Go with the flow
It will sound stupid but seriously; LET PEOPLE OFF THE TRAIN BEFORE YOU GET ON. Trust us, nothing will infuriate you more when you’re trying to leave the carriage. When it’s peak time, space is at a premium. Help your fellow commuters and move down inside the carriage. Don’t be that chump who stands in front of the doorway.
Also, if you have a backpack on, take it off and leave it on the floor between your legs. Having a backpack bashed against you by an exiting commuter traumatises us all.
4. Teach Others To Break The Rules
There are some unwritten rules of The Underground that need to be followed, and some that need to be broken.
Londoners have a reputation for making minimal personal interaction. Be the one to break the trend. Smile if you make eye contact, say thank you, let another person exit before you. You’re guaranteed to be an anomaly, but will brighten someone’s day if you do. As teachers, we know the impact a smile and greeting can have on a student at the beginning of the day. Take this attitude to the tube and make you fellow commuters smile.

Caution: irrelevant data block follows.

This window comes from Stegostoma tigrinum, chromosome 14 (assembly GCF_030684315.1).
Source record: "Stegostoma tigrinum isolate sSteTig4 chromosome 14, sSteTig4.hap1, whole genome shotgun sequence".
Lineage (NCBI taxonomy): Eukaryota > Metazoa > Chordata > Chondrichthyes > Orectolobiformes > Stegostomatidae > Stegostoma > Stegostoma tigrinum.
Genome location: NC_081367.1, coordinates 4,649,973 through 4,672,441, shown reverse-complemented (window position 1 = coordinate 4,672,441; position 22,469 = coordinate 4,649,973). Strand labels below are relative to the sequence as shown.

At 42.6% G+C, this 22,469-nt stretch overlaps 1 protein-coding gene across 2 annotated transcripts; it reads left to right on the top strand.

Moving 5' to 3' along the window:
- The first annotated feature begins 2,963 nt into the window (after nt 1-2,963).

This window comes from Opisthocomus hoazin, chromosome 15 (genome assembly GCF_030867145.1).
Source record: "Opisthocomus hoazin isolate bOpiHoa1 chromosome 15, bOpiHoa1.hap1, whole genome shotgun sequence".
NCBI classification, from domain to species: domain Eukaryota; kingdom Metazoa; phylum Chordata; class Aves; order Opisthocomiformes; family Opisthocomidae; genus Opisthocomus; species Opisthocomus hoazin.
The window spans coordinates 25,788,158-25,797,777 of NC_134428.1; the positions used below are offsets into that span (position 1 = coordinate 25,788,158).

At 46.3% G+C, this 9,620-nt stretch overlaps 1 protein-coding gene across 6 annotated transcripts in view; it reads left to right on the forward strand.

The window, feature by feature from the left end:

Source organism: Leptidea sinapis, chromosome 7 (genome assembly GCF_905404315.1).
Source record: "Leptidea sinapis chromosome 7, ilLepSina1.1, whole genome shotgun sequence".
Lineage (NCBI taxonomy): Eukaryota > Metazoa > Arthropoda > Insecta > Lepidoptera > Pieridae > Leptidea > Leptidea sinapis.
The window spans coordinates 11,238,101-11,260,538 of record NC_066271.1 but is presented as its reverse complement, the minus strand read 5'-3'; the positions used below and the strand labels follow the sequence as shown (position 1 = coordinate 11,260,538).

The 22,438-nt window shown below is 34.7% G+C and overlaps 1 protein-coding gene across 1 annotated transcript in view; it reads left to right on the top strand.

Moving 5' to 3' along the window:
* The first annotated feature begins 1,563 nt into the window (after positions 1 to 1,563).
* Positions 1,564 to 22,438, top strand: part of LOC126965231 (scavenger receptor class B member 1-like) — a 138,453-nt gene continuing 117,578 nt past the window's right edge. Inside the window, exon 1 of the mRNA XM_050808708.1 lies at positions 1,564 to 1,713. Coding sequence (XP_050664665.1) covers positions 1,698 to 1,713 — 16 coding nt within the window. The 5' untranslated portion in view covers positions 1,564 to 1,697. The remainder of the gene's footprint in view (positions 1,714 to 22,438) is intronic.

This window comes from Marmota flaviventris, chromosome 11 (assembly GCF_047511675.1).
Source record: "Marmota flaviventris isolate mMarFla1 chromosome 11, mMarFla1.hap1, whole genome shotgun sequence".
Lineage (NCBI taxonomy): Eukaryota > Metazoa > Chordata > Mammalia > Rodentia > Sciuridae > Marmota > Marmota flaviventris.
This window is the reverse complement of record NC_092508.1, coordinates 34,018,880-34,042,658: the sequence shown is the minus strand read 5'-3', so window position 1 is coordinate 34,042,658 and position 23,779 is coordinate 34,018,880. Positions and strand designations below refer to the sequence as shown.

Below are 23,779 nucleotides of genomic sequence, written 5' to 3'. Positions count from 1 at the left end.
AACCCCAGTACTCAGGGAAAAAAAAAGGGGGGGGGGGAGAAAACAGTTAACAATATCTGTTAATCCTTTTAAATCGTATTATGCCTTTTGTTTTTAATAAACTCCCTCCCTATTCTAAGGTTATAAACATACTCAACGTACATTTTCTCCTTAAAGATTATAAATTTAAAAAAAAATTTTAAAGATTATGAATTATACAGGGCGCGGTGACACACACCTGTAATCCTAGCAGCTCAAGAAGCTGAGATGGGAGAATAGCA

5. Plan Your Journey
There’s journey planning and then there’s journey planning.
By consensus, the Vibe Teaching crew recommend you download the Citymapper App in preference to Google Maps. Citymapper gives you price options for different routes, has better info on delays and can even recommend quiet carriages. If you’re a bit sleepy because of your hard work teaching it can even send you reminders to get off the train. Google Maps tends to be better if you are walking somewhere, so we’ll leave it with you to experiment.
Whether you land a primary teaching job or secondary teaching job you could always use the Google Maps vs Citymapper debate for learning. A persuasive writing task or debate could be a great activity to add to your English teaching. Let us know how it works out for you!